The Barrow River

Rathvinden Lock 

Rathvinden Lock

Our exploration takes you downstream from Athy on a journey of enchantment along the Barrow, a relatively undiscovered gem among the great inland pleasure cruising waterways of Ireland. Here is a river where the waters and backwaters soothe the soul and renew the spirit. Ireland's second longest navigable river, the Barrow, is noted for the beauty and variety of its landscape, the fascination of its historic hinterland and the picturesque charm of its riverside towns. The marriage of the River Barrow with the Barrow line of the Grand Canal takes place in the Heritage Town of Athy. Great silos and malt houses surround the canal harbour, where once warehouses were filled with grain and malt waiting to be transported to Dublin by commercial barge.

Along the banks, adorned with stately trees and cultivated fields, the empty eyes of old country houses evoke a past where the pace of life was in tune with the waterway. Fields of barley, wheat and beet accompany the journey under Maganey Bridge.  Below Maganey Lock, the River Greese enters the river, and the River Lerr joins it at Shrule Castle.  This dates back to Elizabethan times and was later owned by Robert Hartpole, another Hellfire Club member.

The soothing sound of falling water signals the approach of another weir and the following lock. The Three Counties Pub at Maganey reflects the fact that three county boundaries - Kildare, Carlow and Laois, meet hereabouts. Tie-up, have a relaxing drink and enjoy the peace and the company. Grangemellon Castle is on the east bank, once the home of 'Handsome Jack' St Leger, who was a member of the notorious Hellfire Club and the founder of the St Leger race. Boats rejoin the river after Levitstown Lock.

Boaters take the Levitstown Cut to avoid one of the river's un-navigable stretches. The longest of the lateral canals on the river, it follows the main road from Athy to Carlow and is some two miles long.

After Bestfield Lock, the dominant feature is Ireland's largest sugar refinery, which processes the raw material from the extensive beet fields in the area. This signals the approach of Carlow Town. The boat stream, which has been close to the east bank from Athy, now switches to the west bank after Graiguecullen Bridge (1815) and its weir. Looming above the bridge is the imposing ruin of the 13th century Anglo-Norman Carlow Castle. The expanse of grassy quays and the huddle of warehouses bear witness to the town's pivotal role in trade and commerce along the Barrow Navigation. Below the lock is the fine modern marina of Ceatharlach Moorings with overnight mooring facilities, toilets, showers, telephone, safe docking, pump out and recharging facilities.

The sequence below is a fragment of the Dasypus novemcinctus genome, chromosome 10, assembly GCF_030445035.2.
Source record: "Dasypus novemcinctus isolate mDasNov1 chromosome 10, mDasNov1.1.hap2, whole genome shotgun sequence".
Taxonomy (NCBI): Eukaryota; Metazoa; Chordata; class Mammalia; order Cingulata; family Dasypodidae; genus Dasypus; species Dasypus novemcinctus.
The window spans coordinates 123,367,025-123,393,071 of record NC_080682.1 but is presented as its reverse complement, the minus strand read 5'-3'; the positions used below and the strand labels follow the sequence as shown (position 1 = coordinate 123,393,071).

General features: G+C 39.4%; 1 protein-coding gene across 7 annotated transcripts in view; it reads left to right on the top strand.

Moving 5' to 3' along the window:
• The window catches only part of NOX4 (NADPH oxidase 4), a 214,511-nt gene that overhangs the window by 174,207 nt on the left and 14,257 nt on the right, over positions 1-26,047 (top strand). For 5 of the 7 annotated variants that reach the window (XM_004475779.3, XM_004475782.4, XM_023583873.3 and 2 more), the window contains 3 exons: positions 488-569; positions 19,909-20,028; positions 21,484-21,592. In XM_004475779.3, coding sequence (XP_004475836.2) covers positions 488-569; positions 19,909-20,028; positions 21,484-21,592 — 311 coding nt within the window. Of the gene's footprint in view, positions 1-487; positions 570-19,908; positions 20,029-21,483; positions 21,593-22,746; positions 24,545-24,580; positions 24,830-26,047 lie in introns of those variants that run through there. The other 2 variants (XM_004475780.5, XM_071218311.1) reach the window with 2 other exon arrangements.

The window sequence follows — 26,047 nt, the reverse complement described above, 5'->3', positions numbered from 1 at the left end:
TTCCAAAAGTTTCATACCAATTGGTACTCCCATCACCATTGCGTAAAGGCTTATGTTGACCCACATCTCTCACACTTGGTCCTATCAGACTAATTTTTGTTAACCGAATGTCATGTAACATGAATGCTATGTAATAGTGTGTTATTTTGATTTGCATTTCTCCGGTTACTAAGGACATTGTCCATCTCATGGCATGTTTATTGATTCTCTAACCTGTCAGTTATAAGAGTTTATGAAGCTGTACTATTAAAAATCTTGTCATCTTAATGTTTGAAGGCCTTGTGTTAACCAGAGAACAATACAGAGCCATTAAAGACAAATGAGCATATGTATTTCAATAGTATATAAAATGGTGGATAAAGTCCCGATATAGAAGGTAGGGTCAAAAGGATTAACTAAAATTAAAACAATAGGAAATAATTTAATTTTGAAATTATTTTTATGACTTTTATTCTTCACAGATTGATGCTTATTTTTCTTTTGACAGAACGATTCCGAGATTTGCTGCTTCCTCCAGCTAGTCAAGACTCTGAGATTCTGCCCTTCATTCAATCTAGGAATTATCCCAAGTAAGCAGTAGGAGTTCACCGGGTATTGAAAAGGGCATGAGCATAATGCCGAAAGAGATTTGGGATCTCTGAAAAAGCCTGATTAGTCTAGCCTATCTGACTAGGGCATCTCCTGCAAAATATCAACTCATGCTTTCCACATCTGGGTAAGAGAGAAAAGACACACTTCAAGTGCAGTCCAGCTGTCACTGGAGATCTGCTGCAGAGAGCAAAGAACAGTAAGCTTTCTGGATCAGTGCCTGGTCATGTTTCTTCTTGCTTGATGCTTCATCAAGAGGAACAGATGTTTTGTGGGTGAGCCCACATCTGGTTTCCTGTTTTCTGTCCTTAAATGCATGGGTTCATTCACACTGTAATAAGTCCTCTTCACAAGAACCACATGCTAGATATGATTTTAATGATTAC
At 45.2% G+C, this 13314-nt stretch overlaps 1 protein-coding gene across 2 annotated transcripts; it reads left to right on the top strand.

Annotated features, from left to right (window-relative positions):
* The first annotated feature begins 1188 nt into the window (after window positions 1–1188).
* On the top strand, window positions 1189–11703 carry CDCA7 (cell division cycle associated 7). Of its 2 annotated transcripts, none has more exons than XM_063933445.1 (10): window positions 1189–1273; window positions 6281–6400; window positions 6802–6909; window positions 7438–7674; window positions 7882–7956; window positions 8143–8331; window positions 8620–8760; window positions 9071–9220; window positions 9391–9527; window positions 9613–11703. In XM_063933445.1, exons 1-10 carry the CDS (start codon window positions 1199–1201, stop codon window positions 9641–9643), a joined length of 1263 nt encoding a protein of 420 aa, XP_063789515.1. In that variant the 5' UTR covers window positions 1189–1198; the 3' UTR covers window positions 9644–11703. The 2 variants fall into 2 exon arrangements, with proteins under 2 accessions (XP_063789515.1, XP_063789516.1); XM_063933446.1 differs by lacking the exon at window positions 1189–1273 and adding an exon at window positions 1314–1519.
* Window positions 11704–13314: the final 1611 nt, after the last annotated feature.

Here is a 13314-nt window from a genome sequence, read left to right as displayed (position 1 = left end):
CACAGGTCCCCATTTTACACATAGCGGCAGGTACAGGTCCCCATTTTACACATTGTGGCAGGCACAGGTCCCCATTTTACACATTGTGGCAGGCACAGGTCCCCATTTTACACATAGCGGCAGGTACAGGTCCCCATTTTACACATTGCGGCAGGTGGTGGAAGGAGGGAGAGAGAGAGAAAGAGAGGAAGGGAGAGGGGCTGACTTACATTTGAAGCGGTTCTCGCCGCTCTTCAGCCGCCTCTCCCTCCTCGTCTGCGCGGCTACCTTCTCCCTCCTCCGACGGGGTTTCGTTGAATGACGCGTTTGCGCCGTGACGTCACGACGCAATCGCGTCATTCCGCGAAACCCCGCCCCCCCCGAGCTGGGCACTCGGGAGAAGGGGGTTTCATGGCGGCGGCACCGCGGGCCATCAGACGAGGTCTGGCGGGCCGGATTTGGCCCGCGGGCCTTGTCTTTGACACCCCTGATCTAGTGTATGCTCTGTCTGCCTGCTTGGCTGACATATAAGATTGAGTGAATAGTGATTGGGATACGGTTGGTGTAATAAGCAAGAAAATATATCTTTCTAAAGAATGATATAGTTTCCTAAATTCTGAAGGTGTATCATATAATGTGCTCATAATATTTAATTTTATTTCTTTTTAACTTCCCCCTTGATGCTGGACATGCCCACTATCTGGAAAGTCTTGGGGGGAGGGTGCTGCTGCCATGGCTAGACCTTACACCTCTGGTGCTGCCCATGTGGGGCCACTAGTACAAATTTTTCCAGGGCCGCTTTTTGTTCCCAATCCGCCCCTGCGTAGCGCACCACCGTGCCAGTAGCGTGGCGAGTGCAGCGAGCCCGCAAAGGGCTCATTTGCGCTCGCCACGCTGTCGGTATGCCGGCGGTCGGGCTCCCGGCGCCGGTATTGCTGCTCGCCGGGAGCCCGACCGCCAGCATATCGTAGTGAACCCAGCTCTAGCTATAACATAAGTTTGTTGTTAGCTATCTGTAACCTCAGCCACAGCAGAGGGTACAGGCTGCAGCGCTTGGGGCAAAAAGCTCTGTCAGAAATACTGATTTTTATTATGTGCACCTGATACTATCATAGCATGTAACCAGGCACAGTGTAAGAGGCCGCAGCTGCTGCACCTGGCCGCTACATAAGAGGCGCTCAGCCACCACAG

Below Carlow Weir, the banks are liberally endowed with walls of willow sallies and alder. The landscape is according to Thackeray - the 19th century satirist and author of Vanity Fair - "exceedingly beautiful, with noble hills rising on either side and the broad silver Barrow flowing through rich meadows of that astonishing verdure which is only to be seen in this country". The pink heads of Himalayan balsam add an exotic touch to the banks on the way to Clogrennan Lock.

Milford Lock is negotiated on the way to Milford, once the centre of an extensive milling industry. It was from this quiet hamlet, that, in 1981, Carlow became the first inland town in Ireland or Britain to receive a public electric supply. The generating plant has been recently restored. The idyllic setting includes 3 bridges, handsome mill buildings and a wooded area, containing an aquatic triangle, rich with wildlife. The river now meanders through tranquil countryside, past a wood of oak, ash and draping willow, where time seems to stand still. An island-studded straight stretch of water leads to Leighlinbridge. Glide through the graceful arches of the oldest bridge on the river. The attractive 7-arch structure was built in 1320 by Maurice Jakis and the castle which dominates the river is known as the Black Castle, originally built in 1180.

Towpathat  Rath Ellen Lock BagenalstownThe sea of tranquillity may be on the moon, but the earthbound version is the stretch of river between Leighlinbridge and Bagenalstown. The celebrated Dinn Righ ring fort (not open to the public) on the west bank presides over pastoral beauty and pastoral peace in equal measure after which a cut leads to Rathellen Lock and on to Bagenalstown. The approach to Bagenalstown is infused with the character of its 18th century origins, with lovely stone-cut buildings, a drawbridge and a picturesque lock. Cruise on through the east arch of a railway viaduct after which a series of locks will keep the crew busy; these include locks at Fenniscourt and Slyguff.

The Barrow at Bagenalstown 

The Barrow at Bagenalstown